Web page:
Monday, November 20, 2017

Action Video Games to Boost Brain Power : NOPE

  Researchers in Montreal found that habitual players of action video games have less gray matter in their hippocampus (a part of the brain that regulates emotions and is associated with long-term memory and spatial navigation).
  The greater the hippocampal atrophy the greater the risk of Alzheimer's disease as well as depression, schizophrenia and post-traumatic stress disorder.
 Interestingly, researchers found that 90 hours of playing action video games (Call of Duty, Killzone, and Borderlands 2) led to hippocampal atrophy (shrinkage) while 90 hours of playing 3D-platform video games led to an INCREASE in gray matter within the hippocampus.
Mol Psychiatry. 2017 Aug 8

Tumeric to Improve Memory

  From researchers at UCLA, daily oral curcumin (tumeric) may improve memory, mood and attention in cognitively normal middle-age and older adults
  Previous studies suggested that curcumin's anti-oxidant, anti-inflammatory, anti-amyloid and possible anti-tau properties may offer neuro-protective benefits. Prior human trials regarding the effects of circumin have been heretofore inconclusive.
  Doses tested of curcumin were 90 mg twice daily.
  GI side effects are possible such as abdominal pain and gastritis.
2017 Alzheimer's association International Conference

Saturday, September 2, 2017

Alzheimer's Prevention: The Latest Recommendations

  From the recent report of the National Academy of Sciences, Engineering and Medicine come general recommendations.
  Cognitive Training: there is currently no evidence to support a conclusion that cognitive training can prevent or delay mild cognitive impairment or Alzheimer's.
  Hypertension: manage blood pressure in those with hypertension (particularly in mid-life i.e.. 35-65) to prevent, delay or slow the progression of Alzheimer's.
  Physical activity: studies fail to demonstrate increasing physical activity prevents, delays or slows mild cognitive impairment or Alzheimer's. However, the report noted the other health benefits of increased physical activity such as lowering the risk of hypertension, stroke and obesity as well as symptoms of depression.
  Contrastly,to improve your life overall: consider the FINGER study out of Finland which found that targeting diet, exercise, vascular risk factors and brain training slowed cognitive decline in older adults.
Downloadable report:

Reduce Parkinson's Disease Risk: Truncal Vagotomy ?

  Researchers out of Sweden reviewed patients that underwent truncal vagotomy (a surgical procedure that functionally disconnects multiple abdominal organs by cutting the vagus nerve supply to them) and found a decreased risk of developing Parkinson's disease compared to controls. In fact there was a greater decreased risk in those that underwent selective vagotomy (which disconnects only the stomach).
  These findings offer further support for the Braak hypothesis that Parkinson's disease starts in the gut and spreads to the brain.
Neurology 2017Apr 26

Brain Structure Changes When Learning with Music

  Researchers at the University of Edinburgh found that people that practiced a movement task with the left hand to music showed a significant increase in structural connectivity in the white matter tracks that link auditory and motor regions on the right side of the brain.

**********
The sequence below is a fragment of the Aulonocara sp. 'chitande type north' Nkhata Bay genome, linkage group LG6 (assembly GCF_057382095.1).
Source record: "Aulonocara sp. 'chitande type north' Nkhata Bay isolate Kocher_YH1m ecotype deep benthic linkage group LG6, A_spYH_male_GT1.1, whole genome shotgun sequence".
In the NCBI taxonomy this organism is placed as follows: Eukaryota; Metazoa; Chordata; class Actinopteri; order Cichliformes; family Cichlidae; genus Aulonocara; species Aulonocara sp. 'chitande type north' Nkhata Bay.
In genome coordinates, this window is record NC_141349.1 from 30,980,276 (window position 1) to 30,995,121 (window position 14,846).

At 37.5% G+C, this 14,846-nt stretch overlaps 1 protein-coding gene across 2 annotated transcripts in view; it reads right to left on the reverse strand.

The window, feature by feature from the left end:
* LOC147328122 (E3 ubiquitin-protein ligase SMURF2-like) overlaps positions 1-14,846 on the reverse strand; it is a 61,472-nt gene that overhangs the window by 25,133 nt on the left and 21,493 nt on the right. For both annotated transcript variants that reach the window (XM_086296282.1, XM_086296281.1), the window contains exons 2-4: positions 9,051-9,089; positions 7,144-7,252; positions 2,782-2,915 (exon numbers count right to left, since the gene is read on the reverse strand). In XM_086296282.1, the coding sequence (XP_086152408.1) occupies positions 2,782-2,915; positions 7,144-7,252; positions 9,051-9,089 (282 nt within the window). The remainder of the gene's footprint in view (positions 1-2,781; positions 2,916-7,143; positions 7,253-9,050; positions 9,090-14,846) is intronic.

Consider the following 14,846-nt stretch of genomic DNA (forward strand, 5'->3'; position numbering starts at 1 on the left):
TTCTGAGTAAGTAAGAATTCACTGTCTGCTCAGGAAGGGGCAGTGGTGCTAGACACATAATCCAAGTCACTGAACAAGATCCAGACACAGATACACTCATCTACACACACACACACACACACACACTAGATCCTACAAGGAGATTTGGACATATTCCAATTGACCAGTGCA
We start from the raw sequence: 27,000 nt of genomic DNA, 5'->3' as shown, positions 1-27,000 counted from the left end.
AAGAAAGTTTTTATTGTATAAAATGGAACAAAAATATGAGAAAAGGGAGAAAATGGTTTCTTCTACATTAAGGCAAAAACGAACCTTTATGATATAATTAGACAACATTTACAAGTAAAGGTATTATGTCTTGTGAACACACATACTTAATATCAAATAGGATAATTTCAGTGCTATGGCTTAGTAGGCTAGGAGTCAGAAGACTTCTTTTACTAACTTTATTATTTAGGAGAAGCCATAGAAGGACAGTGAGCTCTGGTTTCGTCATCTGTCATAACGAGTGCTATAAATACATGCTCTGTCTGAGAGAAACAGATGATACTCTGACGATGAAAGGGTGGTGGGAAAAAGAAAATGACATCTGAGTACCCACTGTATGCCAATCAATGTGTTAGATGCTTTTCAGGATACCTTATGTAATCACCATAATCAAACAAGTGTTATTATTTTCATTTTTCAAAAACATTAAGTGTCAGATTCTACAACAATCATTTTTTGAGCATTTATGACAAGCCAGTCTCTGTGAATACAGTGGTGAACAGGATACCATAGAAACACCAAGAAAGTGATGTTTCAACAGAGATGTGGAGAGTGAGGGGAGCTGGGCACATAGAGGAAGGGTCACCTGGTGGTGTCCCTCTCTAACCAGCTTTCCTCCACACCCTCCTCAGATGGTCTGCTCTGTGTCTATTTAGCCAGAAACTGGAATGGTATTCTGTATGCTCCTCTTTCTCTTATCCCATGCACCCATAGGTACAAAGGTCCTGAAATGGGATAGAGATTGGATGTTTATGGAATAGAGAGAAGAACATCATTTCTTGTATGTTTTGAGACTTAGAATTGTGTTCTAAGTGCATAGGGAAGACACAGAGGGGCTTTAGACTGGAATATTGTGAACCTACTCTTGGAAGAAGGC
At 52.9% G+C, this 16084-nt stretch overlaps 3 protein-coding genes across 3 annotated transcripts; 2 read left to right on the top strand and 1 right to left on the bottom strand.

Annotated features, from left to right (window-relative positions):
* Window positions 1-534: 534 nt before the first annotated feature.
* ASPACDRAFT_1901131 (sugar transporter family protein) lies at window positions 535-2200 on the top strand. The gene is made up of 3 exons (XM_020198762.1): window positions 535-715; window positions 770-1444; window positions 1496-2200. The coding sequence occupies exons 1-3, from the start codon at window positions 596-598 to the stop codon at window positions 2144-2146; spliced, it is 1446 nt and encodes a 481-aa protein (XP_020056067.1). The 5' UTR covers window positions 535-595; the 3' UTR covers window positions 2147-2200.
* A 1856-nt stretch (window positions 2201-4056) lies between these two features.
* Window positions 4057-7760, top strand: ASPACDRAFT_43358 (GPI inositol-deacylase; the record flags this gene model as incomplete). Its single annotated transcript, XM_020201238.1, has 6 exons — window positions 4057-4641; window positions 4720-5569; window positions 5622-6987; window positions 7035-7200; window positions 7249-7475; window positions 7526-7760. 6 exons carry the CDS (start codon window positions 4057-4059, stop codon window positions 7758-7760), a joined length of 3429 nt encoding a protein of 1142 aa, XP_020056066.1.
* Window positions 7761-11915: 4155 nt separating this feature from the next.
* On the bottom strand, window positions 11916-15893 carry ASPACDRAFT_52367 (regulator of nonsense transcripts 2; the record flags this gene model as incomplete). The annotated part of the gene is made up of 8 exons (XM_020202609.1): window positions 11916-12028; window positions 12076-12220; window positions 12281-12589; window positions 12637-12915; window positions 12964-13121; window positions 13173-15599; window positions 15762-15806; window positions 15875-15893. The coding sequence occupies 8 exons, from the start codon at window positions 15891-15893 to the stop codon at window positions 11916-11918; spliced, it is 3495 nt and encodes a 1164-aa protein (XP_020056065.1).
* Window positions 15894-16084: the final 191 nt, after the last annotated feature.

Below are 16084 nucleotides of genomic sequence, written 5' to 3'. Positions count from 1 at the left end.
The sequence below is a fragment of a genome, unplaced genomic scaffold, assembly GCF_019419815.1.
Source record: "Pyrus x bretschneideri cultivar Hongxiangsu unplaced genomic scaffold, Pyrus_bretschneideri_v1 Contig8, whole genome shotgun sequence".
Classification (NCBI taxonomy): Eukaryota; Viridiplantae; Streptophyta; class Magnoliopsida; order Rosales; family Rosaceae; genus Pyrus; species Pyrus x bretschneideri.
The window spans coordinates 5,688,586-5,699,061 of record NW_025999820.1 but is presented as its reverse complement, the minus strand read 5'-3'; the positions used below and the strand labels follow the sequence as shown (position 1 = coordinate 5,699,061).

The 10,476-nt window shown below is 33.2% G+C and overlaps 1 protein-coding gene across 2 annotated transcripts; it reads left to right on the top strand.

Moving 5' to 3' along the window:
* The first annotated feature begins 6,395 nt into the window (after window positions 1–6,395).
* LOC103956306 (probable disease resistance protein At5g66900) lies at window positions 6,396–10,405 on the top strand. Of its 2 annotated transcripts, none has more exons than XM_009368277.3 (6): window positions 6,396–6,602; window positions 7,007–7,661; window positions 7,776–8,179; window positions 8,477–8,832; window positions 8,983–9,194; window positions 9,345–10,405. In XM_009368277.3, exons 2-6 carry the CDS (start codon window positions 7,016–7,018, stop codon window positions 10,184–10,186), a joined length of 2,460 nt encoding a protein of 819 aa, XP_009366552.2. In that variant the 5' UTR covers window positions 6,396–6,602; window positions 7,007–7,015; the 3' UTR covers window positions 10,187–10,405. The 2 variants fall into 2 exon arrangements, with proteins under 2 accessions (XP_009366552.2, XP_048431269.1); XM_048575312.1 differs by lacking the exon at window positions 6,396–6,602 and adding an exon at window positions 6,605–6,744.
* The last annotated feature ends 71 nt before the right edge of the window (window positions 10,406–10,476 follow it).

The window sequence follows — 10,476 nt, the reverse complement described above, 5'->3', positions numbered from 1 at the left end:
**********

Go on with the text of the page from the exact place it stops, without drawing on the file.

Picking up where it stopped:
Future studies will look to apply this finding to motor rehabilitation programs such as after a stroke.
Brain Cogn. 2017;116:40-46

Friday, September 1, 2017

Is Parkinson's Disease an Autoimmune Disease?

  Following up an earlier study, researchers at Columbia and La Jolla have discovered a population of T cells in the blood of patients with Parkinson's disease that recognize alpha-synuclein peptides providing evidence that PD may be,in part,an autoimmune disease, and autoimmune targeted treatment could potentially slow or stop the disease process.
Nature 2017;Epub 2017 Jun21
Nat Commun 2014;5:3633

Hardening of Arteries in Brain Increases Risk of MCI and Dementia

  Vascular risk factors are known to be associated with dementia. This study suggests atherosclerosis (hardening of the arteries) intracranially (in brain) is associated with mild cognitive impairment (MCI:Pre-dementia?) and dementia.
  Treating vascular risk factors may again decrease the development of atherosclerosis and decrease the prevalence of MCI and dementia.
Neurology 2017 Apr18;88:1556

Stand Less at Work to Decrease Heart Disease

  Sitting at work for prolonged periods has been a known risk factor for increased heart disease. A recent study out of Ontario suggests that occupations associated with prolonged standing increased heart disease two-fold compared to occupations involving primarily seated positions.
  Occupations that combined sitting and standing and walking showed lower risks in in men BUT elevated risks in women.
Am Jrnl of Epidemiology,kwx298

No Sweat:Tatoos and Exercise

  Tattooed skin generated les sweat and higher sodium concentration than nontattooed skin when stimulated by pilocarpine iontophoresis .
  Translated : heavily tattooed athletes sweat less not allowing for heat dissipation with vigorous physical exertion which may pose health risks such as heat exhaustion and fatigue and increase risk of injury.
Med Sci-fi Sports Exec.2017 Jul;49(7):1432-1436

Friday, August 4, 2017

Icelandic Genetic Mutation Found to be Protective Against Alzheimer's

  Researchers studied 1,795 Icelanders and found a coding mutation (A673T) in the APP gene that protects against Alzheimer's disease and decline in memory.
  This finding provides proof of principle for the hypothesis that reducing Beta-cleavage of APP may protect against the disease.
Nature 488, 96-99 Aug 2

Friday, June 16, 2017

Vascular Risk Factors : Narrowing Arteries in the Head = Alzheimer's Risk Increase

  Researchers from the Atherosclerosis Risk in Communities (ARIC) Neurocognitive study demonstrated that hardening of the arteries in the head is associated with mild cognitive impairment and dementia.